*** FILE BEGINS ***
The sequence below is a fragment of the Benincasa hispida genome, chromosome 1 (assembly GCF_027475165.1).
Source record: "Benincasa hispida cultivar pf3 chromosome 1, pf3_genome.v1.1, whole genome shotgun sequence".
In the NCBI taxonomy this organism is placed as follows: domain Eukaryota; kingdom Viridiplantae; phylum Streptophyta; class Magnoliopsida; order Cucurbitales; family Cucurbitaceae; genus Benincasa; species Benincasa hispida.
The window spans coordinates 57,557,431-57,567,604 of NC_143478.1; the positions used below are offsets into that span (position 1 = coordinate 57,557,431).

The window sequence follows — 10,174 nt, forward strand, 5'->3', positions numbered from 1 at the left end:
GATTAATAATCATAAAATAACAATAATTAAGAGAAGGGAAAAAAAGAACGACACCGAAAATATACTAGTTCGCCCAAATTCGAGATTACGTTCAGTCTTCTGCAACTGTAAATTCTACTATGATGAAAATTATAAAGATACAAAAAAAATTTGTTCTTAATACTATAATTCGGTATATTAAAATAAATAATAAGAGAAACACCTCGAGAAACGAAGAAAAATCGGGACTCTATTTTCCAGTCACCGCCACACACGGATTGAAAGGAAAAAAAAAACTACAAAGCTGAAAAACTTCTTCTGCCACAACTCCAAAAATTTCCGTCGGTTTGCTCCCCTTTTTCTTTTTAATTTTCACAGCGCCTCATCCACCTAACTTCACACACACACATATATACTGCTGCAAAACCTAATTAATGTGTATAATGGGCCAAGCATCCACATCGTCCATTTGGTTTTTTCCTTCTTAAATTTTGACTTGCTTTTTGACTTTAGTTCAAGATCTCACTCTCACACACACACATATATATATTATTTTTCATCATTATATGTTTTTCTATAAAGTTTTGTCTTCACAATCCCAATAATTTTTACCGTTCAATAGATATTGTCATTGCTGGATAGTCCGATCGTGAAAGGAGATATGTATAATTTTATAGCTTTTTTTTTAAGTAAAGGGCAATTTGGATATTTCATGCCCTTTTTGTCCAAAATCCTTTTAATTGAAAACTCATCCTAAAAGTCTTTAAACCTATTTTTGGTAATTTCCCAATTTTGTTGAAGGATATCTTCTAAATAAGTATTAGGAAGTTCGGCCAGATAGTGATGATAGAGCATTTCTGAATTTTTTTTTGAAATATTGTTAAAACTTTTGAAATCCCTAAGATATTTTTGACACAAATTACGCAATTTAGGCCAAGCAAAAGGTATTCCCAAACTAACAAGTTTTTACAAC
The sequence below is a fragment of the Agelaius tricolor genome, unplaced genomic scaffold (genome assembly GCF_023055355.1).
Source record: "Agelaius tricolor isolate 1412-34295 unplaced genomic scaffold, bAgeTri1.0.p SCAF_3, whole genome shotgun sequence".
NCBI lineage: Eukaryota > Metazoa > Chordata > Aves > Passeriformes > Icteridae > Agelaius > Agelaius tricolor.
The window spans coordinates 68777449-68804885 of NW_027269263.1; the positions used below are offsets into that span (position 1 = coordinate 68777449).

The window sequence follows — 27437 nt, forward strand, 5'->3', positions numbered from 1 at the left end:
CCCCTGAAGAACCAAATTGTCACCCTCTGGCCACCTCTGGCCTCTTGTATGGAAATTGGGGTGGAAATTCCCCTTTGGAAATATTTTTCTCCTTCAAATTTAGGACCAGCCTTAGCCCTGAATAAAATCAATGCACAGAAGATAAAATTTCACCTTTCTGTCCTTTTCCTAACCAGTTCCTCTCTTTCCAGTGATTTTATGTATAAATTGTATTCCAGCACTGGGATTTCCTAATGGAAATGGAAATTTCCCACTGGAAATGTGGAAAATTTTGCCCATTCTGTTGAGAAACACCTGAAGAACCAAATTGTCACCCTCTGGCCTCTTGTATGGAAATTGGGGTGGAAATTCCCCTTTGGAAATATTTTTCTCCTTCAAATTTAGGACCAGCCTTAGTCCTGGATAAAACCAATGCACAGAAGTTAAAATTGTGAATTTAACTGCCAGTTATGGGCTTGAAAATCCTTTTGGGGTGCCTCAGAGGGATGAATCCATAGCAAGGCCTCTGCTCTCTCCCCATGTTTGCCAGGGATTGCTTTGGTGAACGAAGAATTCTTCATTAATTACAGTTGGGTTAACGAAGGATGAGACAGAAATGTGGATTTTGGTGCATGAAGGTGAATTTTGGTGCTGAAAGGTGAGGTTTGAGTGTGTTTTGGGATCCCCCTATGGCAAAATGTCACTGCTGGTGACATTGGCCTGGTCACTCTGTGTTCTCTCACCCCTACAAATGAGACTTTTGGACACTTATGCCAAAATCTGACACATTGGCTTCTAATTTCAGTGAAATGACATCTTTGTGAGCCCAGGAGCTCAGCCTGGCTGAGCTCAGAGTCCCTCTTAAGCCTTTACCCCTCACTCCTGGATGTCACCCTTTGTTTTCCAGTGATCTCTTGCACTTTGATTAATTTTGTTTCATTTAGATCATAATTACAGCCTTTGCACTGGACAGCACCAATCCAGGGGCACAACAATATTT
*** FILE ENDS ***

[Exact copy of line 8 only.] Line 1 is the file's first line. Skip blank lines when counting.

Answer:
Source record: "Agelaius tricolor isolate 1412-34295 unplaced genomic scaffold, bAgeTri1.0.p SCAF_3, whole genome shotgun sequence".